Around ₹40 lakh has already been invested in the enterprise, mostly in equipment and salaries. Janta has also received an additional ₹2.2 crore investment from Agarwal. The company aims to have at least 30 outlets in Gurgaon by early 2015. At the outlet level, franchisees make profits, but at the company level (or kitchen level), van de Zand will have to wait. “Currently, we sell 2,000 meals a day. Once we hit 3,000, we will fully cover our costs,” he says. Janta started with 800 meals per day and by April 2014, the company’s turnover touched ₹5 lakh. It has now risen to ₹12 lakh in June 2014.
As on date, Janta’s franchisees contribute 50% to its turnover, the rest comes from sales to institutions such as factories and schools. This is a de-risking strategy as revenues from franchisees can fluctuate depending on the orders placed. “Selling to institutions is an easier revenue source but we don’t want to make it institution-heavy as the impact is higher in case of franchising. We would like to maintain 50:50 ratio between the two,” says van de Zand. The company offers institutional catering for fixed clients that fit the profile of its target customer base. Some of these clients include NGO-run schools, Aravali Scholars and LEU School. It has also set up a canteen in an apparel company in Gurgaon with 1,200 workers.
Dealing with high expectations of customers is a challenge for franchisees. Van de Zand was surprised that even at ₹20, customers were very picky and expected free refills. To deal with this, the company started charging an extra ₹5 for a dal or sabzi refill. Currently, of the ₹20, 50% is the cost of raw materials and fuel, 30% is kept by the franchisee and the remaining 20% is the company’s profit. Of late, vegetable prices have been volatile. Can the company handle a price rise in the near future? Van de Zand believes it can. “Our research shows that a hike of ₹2 to ₹5 should not be a problem,” he explains.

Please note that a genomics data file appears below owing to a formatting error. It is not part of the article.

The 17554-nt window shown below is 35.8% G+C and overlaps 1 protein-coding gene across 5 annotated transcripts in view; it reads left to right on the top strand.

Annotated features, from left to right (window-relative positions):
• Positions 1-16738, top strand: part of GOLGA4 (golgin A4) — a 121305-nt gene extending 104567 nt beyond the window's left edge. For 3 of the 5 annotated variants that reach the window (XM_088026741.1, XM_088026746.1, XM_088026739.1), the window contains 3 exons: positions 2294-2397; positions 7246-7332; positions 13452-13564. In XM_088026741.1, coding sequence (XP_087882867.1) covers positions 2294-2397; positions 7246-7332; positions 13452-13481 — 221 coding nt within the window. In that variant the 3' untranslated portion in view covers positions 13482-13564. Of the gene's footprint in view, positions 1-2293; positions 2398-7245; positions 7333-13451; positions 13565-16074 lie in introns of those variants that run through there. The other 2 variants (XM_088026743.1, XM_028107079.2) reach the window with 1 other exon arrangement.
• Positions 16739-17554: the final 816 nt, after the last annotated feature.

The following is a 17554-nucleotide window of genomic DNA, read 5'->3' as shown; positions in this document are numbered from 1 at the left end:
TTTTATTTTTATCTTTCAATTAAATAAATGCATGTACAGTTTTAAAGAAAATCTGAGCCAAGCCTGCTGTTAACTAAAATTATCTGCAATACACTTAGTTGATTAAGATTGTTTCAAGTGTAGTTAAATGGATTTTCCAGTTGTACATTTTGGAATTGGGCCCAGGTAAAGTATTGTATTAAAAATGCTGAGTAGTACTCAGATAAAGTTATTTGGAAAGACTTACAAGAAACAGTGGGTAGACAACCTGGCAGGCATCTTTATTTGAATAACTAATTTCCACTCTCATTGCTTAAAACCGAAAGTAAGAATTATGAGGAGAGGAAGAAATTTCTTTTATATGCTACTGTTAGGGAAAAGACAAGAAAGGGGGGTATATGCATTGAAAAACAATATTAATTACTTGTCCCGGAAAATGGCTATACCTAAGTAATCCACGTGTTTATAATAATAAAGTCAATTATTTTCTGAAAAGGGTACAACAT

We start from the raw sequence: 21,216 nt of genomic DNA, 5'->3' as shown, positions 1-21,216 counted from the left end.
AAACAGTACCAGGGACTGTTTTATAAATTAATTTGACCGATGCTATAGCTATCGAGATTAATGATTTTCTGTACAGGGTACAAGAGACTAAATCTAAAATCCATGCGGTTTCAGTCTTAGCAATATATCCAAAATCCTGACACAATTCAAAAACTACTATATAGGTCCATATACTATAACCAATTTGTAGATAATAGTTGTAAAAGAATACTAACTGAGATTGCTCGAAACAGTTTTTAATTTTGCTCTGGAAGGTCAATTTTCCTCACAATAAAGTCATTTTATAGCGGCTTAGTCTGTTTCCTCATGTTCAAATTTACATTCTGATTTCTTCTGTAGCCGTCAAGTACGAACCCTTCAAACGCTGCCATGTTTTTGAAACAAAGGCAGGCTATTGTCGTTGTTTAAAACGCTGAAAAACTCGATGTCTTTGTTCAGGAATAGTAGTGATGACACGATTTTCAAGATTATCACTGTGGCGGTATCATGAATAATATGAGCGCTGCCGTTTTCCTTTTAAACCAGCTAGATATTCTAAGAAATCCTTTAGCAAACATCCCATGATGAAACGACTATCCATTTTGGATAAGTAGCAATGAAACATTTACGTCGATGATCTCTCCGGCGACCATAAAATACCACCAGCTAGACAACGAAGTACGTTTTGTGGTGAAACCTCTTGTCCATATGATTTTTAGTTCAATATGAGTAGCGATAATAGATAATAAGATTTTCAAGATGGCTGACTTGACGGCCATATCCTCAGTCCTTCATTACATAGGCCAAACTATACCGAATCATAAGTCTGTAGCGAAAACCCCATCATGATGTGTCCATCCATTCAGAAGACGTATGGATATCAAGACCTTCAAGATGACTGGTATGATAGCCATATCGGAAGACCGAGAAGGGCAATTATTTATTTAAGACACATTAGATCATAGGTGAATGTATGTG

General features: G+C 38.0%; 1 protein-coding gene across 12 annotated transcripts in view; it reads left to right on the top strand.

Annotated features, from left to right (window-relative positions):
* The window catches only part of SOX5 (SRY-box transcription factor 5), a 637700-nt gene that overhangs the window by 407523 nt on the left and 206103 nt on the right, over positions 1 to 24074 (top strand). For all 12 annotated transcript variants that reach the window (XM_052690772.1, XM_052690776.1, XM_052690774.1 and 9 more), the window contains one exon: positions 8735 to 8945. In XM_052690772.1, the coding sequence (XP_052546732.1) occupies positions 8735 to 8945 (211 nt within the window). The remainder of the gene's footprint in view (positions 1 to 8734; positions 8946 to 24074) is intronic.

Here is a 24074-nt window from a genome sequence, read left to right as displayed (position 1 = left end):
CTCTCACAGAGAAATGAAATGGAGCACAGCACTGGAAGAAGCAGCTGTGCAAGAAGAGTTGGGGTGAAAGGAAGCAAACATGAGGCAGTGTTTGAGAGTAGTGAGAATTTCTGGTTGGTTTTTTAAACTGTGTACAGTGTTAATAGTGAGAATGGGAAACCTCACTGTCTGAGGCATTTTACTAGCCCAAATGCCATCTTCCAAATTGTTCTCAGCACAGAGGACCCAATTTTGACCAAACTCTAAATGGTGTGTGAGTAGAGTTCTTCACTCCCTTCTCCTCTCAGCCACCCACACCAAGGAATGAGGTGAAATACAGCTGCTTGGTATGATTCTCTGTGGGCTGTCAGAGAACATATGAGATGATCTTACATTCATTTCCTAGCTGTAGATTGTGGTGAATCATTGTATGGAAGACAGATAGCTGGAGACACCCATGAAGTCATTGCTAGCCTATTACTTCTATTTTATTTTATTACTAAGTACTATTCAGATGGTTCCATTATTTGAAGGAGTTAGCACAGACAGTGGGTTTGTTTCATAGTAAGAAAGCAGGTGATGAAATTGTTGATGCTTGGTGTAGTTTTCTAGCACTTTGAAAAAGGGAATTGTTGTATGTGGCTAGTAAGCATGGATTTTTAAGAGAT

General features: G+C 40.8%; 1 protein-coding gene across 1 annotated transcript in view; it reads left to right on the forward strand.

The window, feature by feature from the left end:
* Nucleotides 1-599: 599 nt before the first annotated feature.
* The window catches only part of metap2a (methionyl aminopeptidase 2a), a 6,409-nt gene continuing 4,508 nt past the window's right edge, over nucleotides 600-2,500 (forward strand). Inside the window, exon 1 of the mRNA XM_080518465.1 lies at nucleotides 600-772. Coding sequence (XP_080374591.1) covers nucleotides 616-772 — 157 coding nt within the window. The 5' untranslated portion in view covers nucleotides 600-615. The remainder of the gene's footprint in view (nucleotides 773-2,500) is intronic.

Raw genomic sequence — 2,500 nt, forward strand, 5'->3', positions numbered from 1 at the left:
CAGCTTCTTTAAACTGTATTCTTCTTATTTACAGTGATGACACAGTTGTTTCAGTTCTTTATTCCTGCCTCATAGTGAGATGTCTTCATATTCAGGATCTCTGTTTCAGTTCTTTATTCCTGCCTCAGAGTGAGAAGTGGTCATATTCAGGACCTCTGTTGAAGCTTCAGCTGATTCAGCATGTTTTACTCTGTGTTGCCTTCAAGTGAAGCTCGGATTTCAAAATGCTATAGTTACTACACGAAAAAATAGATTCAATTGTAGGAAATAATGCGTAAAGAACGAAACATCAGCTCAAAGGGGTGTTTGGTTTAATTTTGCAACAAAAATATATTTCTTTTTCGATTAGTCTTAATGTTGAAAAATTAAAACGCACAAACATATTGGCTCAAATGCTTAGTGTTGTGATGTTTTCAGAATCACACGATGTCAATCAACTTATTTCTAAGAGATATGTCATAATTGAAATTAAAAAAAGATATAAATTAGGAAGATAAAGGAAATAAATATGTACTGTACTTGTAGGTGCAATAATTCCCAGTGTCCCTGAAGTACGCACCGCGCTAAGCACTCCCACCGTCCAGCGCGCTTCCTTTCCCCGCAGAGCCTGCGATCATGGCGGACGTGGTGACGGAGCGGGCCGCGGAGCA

Still, keeping raw material costs under control is the biggest challenge. Janta’s vegetable supplies come in every day from Azadpur mandi in Delhi. Pulses come in about five times a month from a wholesale supplier while spices and rice are bought in bulk from a local shop.
The kitchen is equipped with cold storage for vegetables and dairy products and a storeroom for dry raw ingredients. The price of these ingredients does not fluctuate much, unlike vegetable prices. But costs fluctuate based on the price of certain raw materials that remain constant: potatoes, tomatoes, onions and coriander leaves (for chutney). For instance, tomato prices shot up from ₹12 in July to ₹60 a kg in August.
Janta has been using signage and flyers to promote itself but most customers are drawn by word of mouth. Mohit Bhardwaj, an automobile service center employee, says he was referred here. However, he’s not sure if he will continue to visit the shop if prices rise by ₹5. On the face of it, Janta competes with almost every restaurant and stall on the street. But Agarwal disagrees, “Prices of a proper meal are at least twice or thrice that of street food. Chhole bhathure, samosa or chowmein are not substitutes for good food. We are not facing price pressure but, yes, we want to make it affordable.”
Despite the challenges, both believe they have created the business model and need funding to build capacity. “We want to attract institutional investment,” says van de Zand. “Within three years, I want to prepare 100,000 meals a day,” he says. Agarwal doesn’t think van de Zand is overly optimistic. “We have 1 million migrant workers in NCR. If we capture 10% of them in the coming years, we will get there.” Janta’s customers certainly want it to expand. “They must open in Udyog Vihar,” says Bhardwaj. Looks like Janta Meals has got customers eating out of its hand.